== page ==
The Pennie Z. Davis Child Development Center is a dairy only facility.
A morning snack is offered to all children. An afternoon snack is given to all children in our full-time program.
Because good nutrition is an important part of our program, we request that lunches be sent to school representing a balance diet. Remember that the healthiest snacks are fresh fruits and vegetables.
Some classrooms may have a nut free or peanut free area due to life-threatening allergies. You will be alerted at the beginning of the school year if your child is in one of these classes. Please be respectful of this policy and contact the CDC if you would like more information.
All food sent to school should be pre-cut for the younger children, and age-appropriate. Peanuts, popcorn, and other foods that are common causes of choking are not allowed.
Lunches can be refrigerated in some of our rooms. We recommend that you send your lunches in a lunch box with an ice pack. That will keep your child’s lunch cold until eaten.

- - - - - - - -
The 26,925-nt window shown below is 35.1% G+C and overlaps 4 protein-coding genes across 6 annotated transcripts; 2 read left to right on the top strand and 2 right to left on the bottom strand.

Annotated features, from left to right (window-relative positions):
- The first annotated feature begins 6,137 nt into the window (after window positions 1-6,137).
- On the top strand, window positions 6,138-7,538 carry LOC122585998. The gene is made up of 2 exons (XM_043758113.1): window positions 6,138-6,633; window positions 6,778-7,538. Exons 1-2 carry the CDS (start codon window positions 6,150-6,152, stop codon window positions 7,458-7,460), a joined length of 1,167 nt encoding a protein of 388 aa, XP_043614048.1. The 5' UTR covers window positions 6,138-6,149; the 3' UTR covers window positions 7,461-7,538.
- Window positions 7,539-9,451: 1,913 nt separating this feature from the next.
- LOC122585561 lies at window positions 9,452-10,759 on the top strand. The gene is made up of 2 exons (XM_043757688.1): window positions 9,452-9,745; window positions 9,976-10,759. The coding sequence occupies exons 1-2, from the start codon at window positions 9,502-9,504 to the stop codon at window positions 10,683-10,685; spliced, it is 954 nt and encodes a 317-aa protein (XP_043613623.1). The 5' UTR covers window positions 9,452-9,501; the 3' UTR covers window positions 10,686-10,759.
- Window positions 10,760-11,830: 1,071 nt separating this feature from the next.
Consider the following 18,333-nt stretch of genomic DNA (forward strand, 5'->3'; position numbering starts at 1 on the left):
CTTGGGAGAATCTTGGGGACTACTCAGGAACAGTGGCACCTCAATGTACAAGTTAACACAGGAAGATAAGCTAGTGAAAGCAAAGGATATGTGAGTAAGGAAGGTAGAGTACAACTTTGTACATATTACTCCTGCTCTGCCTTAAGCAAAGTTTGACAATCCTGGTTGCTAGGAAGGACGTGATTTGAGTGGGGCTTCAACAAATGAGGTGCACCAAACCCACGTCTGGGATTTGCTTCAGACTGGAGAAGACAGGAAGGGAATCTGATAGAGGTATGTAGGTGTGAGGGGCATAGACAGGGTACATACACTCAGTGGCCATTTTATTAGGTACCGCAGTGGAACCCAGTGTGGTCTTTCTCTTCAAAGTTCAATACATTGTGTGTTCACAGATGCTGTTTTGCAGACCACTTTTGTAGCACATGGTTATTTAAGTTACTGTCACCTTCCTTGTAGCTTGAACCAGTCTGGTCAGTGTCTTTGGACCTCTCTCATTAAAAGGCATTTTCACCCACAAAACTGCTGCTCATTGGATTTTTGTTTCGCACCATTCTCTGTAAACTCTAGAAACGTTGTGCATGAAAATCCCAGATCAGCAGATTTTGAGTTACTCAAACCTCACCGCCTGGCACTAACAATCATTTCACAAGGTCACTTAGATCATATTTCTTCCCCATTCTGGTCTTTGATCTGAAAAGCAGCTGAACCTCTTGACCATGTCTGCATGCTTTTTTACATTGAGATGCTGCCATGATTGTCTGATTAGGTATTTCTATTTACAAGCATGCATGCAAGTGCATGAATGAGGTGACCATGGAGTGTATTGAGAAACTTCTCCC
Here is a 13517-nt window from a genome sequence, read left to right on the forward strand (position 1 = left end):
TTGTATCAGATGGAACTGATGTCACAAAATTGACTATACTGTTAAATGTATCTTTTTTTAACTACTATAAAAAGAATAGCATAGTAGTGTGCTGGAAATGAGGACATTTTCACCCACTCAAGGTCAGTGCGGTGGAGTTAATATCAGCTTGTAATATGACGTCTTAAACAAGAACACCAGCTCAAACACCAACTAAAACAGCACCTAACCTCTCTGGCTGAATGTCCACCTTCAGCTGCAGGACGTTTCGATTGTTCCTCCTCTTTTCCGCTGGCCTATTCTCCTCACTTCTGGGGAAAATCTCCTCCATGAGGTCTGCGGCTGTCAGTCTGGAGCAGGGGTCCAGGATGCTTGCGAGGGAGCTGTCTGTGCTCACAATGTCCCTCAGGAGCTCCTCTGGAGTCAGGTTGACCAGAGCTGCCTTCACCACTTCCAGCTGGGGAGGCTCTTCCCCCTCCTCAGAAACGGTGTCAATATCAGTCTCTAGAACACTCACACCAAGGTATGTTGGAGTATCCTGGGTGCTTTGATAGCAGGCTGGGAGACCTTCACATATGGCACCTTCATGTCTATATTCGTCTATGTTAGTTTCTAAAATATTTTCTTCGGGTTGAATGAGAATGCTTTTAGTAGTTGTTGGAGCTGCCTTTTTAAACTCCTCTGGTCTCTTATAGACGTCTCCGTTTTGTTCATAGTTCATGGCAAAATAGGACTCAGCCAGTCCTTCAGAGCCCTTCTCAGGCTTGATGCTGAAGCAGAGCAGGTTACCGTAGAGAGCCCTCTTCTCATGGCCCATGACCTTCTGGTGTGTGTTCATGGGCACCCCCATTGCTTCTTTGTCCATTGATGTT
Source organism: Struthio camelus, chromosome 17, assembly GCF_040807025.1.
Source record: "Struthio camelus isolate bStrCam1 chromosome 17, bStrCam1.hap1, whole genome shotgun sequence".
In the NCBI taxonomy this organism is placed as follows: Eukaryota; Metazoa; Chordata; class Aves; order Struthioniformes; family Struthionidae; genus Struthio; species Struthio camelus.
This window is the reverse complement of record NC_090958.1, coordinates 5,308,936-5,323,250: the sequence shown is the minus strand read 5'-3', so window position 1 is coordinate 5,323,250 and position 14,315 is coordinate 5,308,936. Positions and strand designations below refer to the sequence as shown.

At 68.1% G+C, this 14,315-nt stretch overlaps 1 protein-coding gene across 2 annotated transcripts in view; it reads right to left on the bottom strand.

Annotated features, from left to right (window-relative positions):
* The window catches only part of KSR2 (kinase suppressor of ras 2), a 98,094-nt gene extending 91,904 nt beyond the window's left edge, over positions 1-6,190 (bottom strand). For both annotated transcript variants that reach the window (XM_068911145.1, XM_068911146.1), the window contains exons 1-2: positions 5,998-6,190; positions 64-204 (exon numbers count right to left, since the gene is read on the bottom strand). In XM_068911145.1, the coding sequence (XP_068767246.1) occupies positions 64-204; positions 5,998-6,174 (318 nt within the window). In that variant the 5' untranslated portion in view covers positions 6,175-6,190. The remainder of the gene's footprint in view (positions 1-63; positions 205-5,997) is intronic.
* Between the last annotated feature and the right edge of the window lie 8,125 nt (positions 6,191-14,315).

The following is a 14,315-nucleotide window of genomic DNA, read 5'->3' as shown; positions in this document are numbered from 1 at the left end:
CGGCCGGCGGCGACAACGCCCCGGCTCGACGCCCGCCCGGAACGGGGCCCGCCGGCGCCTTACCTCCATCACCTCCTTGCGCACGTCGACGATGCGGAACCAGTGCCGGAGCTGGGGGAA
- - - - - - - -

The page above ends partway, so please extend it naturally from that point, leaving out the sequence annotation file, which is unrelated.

Breakfast is served for all of our full-time children between 7:15 a.m. and 8:15 a.m. Please see the monthly schedule posted on the front bulletin board located in the main lobby.
Please remember that no food is allowed to be brought in from your home for the consumption by other children. If you bring in a snack for the whole group it will need to be pre-packaged.
Helpful Suggestions for Passover
Packing lunches and snacks for your child to eat at this time can be challenging. However, some grocery stores offer a vast array of items that are made for Passover. Fresh fruits and veggies are always great (excluding corn) and dairy products like yogurt and cheeses are fine.
Children typically enjoy many things on Matzah (the traditional unleavened
“bread” eaten for the duration of Passover.) A few of the favorites are: plain or flavored cream cheese; peanut putter and jelly; tuna fish; buttered with
cheese slices; egg salad, etc. You could also pack some of these items separately and your child may break their matzah and “dip.” Foods to avoid are: refined wheat or leavened bread products; rice; corn; products with corn syrup; or legumes.